While I’m there I’m going to take the opportunity to further explore the maps collection at the National Library of Australia and continue on with my other stream of research – mapping. I’m interested in the activity of mapping as being a representative discourse. Specifically, I’m interested in how mapping and the practice of strategy can intersect.

If you are in Canberra at that time, come along to the Poster Hall and say hi. If you are interested in maps, maybe we can go and check out the @nlagovau collection together and nerd out (just a little bit). I’d love to hear about your research and I’ll even buy you a coffee – especially if you know where to find the best coffee in Canberra.

Upcoming Speaking Engagement – Using Video in Teaching

I’m please to announce that I’m helping facilitate a workshop for academics who wish to use video and podcasts in their teaching. The workshop is described as:

This practical workshop will introduce academic and teaching staff to the use of short films and podcasts to engage learners and support learning and teaching. It will explore how to develop an idea into a film or podcast, record it simply using a smartphone, and use it effectively in face-to-face, blended and online modes of delivery.

I’ve been using video in my teaching more and more in the past couple of years and I’m slowly figuring out how to produce (relatively) high quality video for very little cost. I’m by no means a Hollywood director, but I manage to do some passable stuff.

There is very little ‘semi-professional’ grade video out there available for people to use in their classrooms. Most of the videos that ARE available on YouTube are poorly shot, have terrible audio and aren’t focussed enough for students.

My ongoing project is to try and change that – at least for the students who are taking my course.  😉

The workshop details are:

June 30th, 2015:  3:00pm-4:00pm

Building 80, Level 4, Room 20.

I’m sure that if you wanted to come along I could arrange for guest access – just send me a tweet: @jasondowns

Upcoming speaking engagements

I’ve been lucky enough to get invited along to participate in two speaking engagements on the next week or so. While they are very different kinds of speaking engagements, the common element is that I was asked to participate because of the way I use Twitter. For the first I was approached by the good people at the CAVAL Reference Group who had seen some of my work relating to productivity hacks, while in the second, my use of Twitter in the classroom meant that I was selected for a research project which subsequently has seem me interviewed and selected for the upcoming panel session.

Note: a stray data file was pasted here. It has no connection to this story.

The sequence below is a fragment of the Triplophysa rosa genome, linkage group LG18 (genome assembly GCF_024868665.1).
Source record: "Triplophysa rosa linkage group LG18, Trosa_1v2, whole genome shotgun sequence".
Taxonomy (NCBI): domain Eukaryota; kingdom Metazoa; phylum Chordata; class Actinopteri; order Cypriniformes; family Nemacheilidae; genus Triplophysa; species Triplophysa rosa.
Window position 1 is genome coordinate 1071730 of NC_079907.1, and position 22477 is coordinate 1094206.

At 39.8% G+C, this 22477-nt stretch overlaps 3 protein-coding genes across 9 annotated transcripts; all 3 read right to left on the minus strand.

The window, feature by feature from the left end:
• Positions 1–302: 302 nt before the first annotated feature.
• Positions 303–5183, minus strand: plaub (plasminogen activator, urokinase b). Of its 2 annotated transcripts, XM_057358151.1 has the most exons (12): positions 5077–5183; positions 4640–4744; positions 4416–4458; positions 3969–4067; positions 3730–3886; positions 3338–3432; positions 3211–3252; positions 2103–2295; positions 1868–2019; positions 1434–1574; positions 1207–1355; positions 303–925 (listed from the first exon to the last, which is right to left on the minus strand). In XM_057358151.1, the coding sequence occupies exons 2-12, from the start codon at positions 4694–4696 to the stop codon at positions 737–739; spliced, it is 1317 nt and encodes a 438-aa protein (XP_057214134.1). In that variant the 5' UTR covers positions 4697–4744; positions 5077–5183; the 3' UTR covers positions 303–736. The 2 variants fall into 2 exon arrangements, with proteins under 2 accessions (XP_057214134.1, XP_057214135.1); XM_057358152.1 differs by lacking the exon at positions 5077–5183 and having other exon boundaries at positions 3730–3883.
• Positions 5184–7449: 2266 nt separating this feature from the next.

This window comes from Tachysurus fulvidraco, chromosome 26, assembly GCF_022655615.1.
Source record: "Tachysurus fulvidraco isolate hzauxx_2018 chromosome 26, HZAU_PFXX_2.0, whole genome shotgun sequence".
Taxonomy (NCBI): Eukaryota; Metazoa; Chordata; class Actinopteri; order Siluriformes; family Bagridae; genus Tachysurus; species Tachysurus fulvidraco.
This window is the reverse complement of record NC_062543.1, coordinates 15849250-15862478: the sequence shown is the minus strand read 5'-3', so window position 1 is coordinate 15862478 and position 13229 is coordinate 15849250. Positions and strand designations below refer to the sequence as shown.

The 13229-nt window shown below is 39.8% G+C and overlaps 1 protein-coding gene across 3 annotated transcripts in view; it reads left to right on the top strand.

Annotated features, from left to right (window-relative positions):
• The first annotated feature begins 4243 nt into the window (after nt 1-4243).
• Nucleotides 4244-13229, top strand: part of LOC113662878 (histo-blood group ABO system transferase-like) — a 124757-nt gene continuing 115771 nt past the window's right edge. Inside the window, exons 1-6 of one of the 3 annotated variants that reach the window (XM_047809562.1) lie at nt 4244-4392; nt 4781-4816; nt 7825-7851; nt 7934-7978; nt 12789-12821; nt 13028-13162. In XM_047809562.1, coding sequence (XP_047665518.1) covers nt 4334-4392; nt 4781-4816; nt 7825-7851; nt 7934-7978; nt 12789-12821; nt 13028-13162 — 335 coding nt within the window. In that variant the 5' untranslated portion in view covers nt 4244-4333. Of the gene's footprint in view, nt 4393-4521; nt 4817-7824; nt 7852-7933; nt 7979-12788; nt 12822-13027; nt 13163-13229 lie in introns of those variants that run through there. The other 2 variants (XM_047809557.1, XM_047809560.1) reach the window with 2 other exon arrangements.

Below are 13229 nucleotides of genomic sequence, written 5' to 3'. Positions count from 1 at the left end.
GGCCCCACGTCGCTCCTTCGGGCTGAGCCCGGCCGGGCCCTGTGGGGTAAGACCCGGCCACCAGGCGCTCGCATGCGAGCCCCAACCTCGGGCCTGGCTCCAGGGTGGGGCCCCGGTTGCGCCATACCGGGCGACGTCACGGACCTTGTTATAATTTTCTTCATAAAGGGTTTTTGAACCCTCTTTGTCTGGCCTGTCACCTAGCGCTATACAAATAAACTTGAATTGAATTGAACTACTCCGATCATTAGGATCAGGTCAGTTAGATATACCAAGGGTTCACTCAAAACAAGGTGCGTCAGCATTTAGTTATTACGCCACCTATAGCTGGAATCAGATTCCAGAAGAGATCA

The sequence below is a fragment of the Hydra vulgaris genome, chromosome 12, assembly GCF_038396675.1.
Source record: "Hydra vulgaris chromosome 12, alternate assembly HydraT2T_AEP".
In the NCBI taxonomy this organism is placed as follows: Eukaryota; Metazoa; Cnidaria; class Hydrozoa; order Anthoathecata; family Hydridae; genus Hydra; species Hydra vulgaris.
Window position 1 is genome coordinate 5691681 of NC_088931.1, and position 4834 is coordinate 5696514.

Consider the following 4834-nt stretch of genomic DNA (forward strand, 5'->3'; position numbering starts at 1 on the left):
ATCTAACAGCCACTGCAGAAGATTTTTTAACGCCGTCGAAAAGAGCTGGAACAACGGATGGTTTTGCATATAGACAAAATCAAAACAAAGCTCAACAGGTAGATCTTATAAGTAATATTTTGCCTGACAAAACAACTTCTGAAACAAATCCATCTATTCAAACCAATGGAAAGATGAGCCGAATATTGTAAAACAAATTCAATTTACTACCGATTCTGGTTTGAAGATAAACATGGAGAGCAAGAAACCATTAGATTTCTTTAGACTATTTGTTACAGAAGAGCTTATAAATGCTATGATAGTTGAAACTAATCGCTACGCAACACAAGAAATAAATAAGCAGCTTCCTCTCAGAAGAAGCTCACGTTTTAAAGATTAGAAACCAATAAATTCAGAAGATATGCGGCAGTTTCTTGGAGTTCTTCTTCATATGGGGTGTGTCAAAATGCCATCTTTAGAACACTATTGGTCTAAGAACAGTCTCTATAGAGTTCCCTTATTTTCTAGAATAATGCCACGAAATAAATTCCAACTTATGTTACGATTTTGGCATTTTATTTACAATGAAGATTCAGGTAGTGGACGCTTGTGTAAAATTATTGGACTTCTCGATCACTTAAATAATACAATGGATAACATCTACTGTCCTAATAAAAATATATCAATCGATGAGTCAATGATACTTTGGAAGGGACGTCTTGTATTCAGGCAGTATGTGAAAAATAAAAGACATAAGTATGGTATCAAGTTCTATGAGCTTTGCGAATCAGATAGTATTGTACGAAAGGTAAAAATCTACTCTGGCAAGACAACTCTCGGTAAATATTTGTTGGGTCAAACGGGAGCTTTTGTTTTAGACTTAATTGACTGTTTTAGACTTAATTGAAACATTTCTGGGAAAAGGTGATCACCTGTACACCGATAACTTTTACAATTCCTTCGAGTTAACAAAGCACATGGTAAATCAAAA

The details for each are:

On November 26th I’m giving the closing keynote at the CAVAL reference group’s Information Literacy Seminar titled: Information Literacy and Beyond: To boldly go where no librarian has gone before. []. It looks like a fascinating agenda covering everything from learning design, to remote research classes, to alt-metrics. I’ll be speaking about my Adventures In Extreme Productivity series and (hopefully) wrapping the day up on a positive note. I intend to break down he process of hacking the time we have to get the kinds of results we want.

On December 1st, I’m a panel member as part of the @RMIT research project looking into the practices of teachers who have gone beyond just using BlackBoard in their classes. The session will be MC’d by Tania Lacy (@tanialacy) and it should be  some good fun. If you’d like to come along, you can see the details here: [] and register here. It’s being held in RMIT Building 80, 12:30-1:30pm on December 1st.(ignore where on the registration page that says Wednesday 19th November).

If you can make it to either/both I’d love to see you. Come up and say hi (or just heckle me over Twitter).

Going beyond ‘student’ presentations

I’m so very proud of my students – the very top performers will be presenting their semester’s work to some of the executives of The Australian Red Cross Blood Service this Friday. They’ve worked incredibly hard this semester, my students, and today we gathered for a presentation masterclass with the aim of transforming what they know about giving presentations into something professional and what I like to call “boardroom ready”.

It surprises me every semester when I run these classes that the students have been able to get so far through university and no-one has taught them how to create a professional presentation. It seems no-one teaches them about structure, about the use of metaphor, about how to connect with an audience through the use of emotion. This saddens me.

So I thought I’d share two great presentations here that I show the students in the masterclass. The first one is of Nancy Duarte who gives a great introduction to what actually makes a great presentation. The video is 20 minutes long, but it’s well worth watching.